When to perform surgery for aortic valve stenosis?

Conservative therapy and monitoring of the disease is recommended for patients with mild aortic valve stenosis who experience no symptoms. However, these patients are advised to refrain from physical exertion and protect themselves and their hearts, although surgery is not yet necessary.

Moderate aortic valve stenosis may not cause any symptoms for some patients, whereas others may experience dizziness, angina pectoris or syncope (brief episodes of unconsciousness). The indication for surgery is most complicated in these patients. Apart from the symptoms, the opening area of the aortic valve is also decisive and it can be objectively calculated.

High-grade aortic stenosis needs surgery in the vast majority of cases. Most patients in this group present with the typical symptoms and surgery is strongly indicated. Nevertheless, there may be cases in which patients have no symptoms at all, despite suffering from high-grade aortic valve stenosis. Insufficient exercise, which would produce  these symptoms, is usually the reason why they are symptom-free. Ironically, also these seemingly healthy patients are advised to have surgery to improve their life expectancy.

Surgery or interventional catheterization for aortic valve stenosis?

Several approaches are available for the management of aortic valve stenosis, adapted to each patient's individual requirements.

Particularly for higher-grade stenosis, open heart surgery with is preferred, during which an artificial heart valve (usually made from a biological material) is implanted. To some patients categorized as inoperable owing to their general health status or particular comorbidities, interventional valve replacement is usually recommended, in which the so-called transcatheter aortic valve intervention (TAVI) is applied. This procedure involves inserting a specialized catheter into a peripheral artery (for example, in the groin) and guiding it to the left ventricle. The valve implant is attached to the tip of the catheter, which is unfolded right at the defect site and positioned under radiological control.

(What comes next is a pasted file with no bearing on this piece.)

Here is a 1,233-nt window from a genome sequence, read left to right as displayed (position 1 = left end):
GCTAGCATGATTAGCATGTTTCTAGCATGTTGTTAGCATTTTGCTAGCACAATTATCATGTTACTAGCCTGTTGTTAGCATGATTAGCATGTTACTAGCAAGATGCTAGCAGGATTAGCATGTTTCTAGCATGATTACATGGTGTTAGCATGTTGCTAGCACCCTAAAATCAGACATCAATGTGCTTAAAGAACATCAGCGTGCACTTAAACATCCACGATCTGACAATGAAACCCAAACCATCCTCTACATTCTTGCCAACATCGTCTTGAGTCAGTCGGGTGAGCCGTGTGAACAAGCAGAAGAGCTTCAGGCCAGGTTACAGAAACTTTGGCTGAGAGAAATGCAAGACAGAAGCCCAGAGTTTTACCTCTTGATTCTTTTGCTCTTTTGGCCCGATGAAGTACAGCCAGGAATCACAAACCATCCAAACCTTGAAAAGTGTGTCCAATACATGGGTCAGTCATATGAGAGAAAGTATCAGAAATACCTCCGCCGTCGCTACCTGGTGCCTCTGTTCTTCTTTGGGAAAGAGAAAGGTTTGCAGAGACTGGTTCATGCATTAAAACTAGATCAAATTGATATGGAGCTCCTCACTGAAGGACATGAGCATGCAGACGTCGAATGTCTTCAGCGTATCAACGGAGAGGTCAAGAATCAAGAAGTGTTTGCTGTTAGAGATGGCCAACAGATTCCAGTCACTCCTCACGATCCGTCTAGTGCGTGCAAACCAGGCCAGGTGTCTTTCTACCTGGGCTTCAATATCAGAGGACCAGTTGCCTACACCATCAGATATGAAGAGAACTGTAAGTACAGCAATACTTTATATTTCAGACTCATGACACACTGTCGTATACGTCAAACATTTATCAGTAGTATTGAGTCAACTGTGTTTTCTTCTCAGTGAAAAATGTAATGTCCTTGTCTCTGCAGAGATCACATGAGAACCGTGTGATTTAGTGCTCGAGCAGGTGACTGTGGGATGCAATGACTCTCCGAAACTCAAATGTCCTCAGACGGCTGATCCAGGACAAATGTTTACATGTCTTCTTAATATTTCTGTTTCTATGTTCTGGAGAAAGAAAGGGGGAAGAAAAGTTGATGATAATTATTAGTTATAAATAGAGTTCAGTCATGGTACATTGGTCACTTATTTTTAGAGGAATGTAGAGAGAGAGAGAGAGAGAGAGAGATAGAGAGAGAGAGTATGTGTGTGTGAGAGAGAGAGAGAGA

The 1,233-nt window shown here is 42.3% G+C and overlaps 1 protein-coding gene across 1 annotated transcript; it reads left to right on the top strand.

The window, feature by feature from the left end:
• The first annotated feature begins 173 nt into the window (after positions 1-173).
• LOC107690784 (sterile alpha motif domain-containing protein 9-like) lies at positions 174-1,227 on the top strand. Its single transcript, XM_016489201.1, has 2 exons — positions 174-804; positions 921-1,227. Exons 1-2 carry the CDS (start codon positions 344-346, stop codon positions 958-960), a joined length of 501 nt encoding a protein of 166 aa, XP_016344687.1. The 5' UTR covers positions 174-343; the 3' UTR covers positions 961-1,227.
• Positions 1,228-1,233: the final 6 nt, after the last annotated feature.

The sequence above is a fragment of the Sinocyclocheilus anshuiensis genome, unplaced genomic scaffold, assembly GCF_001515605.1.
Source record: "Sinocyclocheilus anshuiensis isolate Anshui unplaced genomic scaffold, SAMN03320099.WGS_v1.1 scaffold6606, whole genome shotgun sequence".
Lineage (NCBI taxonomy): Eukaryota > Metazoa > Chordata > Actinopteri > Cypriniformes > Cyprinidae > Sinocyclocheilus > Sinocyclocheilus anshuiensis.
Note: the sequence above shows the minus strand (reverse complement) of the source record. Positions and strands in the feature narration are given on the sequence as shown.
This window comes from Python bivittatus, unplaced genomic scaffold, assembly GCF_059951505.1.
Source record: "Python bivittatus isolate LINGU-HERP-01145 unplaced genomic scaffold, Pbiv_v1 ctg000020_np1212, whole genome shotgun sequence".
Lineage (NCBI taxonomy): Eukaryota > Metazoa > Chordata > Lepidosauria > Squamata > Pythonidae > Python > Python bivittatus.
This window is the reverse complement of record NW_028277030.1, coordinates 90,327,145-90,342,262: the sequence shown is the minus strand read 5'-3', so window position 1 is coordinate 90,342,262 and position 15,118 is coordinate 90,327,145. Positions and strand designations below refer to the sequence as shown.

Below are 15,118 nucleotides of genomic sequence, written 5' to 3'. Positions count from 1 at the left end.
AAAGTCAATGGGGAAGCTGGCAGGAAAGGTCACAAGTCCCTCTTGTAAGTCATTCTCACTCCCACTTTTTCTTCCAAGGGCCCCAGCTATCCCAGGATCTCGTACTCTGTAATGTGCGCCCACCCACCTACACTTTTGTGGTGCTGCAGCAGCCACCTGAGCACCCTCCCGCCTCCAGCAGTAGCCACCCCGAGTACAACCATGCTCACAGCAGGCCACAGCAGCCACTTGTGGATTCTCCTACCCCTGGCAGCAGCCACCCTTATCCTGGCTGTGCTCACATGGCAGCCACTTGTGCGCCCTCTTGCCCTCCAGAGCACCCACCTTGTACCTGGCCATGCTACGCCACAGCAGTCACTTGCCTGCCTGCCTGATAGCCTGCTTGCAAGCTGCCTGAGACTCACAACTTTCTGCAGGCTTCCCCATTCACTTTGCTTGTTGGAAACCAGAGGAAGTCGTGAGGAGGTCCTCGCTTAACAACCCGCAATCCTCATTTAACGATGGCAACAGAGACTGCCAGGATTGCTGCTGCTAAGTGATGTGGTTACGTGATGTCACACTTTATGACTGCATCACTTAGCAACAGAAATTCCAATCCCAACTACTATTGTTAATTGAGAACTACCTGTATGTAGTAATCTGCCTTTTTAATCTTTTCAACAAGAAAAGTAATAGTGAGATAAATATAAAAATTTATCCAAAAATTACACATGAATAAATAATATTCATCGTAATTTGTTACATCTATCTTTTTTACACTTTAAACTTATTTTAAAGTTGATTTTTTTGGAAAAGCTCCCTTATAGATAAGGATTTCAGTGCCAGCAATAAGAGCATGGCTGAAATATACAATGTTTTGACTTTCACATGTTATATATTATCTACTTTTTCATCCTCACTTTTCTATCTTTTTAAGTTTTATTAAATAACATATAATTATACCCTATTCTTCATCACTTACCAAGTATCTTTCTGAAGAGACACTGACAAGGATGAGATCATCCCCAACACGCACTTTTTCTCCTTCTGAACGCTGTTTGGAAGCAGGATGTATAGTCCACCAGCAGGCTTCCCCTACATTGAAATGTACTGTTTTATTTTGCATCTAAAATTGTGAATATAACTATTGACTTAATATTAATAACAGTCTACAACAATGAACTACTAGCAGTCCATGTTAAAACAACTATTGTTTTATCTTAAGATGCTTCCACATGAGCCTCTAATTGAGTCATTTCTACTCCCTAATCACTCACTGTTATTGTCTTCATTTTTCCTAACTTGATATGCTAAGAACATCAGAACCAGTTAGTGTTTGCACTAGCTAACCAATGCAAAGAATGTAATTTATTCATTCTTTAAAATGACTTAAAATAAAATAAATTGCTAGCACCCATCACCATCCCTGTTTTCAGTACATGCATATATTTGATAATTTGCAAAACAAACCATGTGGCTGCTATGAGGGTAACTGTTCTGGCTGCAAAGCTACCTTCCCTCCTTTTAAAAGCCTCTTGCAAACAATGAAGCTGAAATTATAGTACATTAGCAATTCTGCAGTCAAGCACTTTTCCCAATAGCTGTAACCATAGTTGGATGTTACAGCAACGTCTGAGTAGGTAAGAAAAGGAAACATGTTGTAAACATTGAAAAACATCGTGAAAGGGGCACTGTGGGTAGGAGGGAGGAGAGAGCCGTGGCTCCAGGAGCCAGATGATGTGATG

However, other patient groups, such as children or middle-aged and younger adults with congenital defects of the aortic valve, may benefit from a more complicated surgical approach in which the aortic valve is replaced by the patient's own pulmonary valve (situated between the right ventricle and the large pulmonary artery).

Follow-up care and prognosis

Postoperative care might differ between patients and depend on the surgical techniques. Typically, patients recover more quickly following  TAVI and are discharged from the hospital already a few days after the procedure. Open surgery may result in a more extensive hospital stay, depending on the course of the procedure.

Regardless of the therapeutic approach, certain postoperative steps such as long-term anticoagulation, endocarditis prophylaxis by following a strict dental care regimen, and periodic follow-up examinations have to be taken.

Overall, a more favorable prognosis can be achieved for patients the sooner aortic valve stenosis is recognized and treated. Based on these considerations, surgical or interventional aortic valve replacement should not be postponed for too long.

Once the aortic valve replacement has been successfully inserted, patients' symptoms typically subside rather swiftly. Nevertheless, it may take longer until patients can perform well again and participate in sports without tiring quickly.

Especially in patients suffering from higher-grade aortic valve stenosis, life expectancy greatly improves. In the long term, for this group of patients no alternative is available to valve replacement, regardless of whether it involves open-heart surgery or the interventional TAVI procedure.

Which doctors and clinics specialize in aortic valve stenosis?

If you're in need of a doctor, you expect the best possible medical care. So of course patients are curious to find out what clinic to go to. As there is no objective way to answer this question and a legitimate doctor would never claim to be the best, patients must rely on a doctor's experience.

Let us help you find an expert for your condition. All listed doctors and clinics have been reviewed by us for their outstanding specialization in the field of aortic valve stenosis and are looking forward to your inquiry or wish for treatment.